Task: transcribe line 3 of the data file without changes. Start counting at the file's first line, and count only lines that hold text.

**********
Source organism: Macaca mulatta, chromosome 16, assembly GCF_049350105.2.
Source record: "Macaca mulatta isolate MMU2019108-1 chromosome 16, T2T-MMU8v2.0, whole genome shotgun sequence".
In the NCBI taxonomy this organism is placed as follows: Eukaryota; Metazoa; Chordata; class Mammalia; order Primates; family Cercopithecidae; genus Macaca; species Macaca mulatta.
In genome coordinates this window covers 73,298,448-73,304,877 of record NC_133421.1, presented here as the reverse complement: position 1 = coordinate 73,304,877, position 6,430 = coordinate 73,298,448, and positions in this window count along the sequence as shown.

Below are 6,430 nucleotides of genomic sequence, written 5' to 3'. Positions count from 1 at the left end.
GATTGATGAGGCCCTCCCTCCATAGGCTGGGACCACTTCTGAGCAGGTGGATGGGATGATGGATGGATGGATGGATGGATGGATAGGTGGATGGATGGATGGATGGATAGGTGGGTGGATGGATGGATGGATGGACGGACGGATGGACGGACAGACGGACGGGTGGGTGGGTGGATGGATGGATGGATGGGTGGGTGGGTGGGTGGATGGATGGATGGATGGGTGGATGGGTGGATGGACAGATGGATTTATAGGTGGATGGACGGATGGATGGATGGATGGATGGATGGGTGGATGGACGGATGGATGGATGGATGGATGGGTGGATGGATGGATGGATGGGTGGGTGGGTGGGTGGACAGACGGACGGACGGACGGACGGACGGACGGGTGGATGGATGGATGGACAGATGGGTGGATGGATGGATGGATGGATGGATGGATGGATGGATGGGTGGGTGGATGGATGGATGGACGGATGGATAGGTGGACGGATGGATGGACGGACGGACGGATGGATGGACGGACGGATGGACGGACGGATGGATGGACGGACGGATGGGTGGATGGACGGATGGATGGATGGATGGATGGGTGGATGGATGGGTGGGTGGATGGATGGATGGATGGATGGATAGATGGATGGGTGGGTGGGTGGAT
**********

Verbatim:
In the NCBI taxonomy this organism is placed as follows: Eukaryota; Metazoa; Chordata; class Mammalia; order Primates; family Cercopithecidae; genus Macaca; species Macaca mulatta.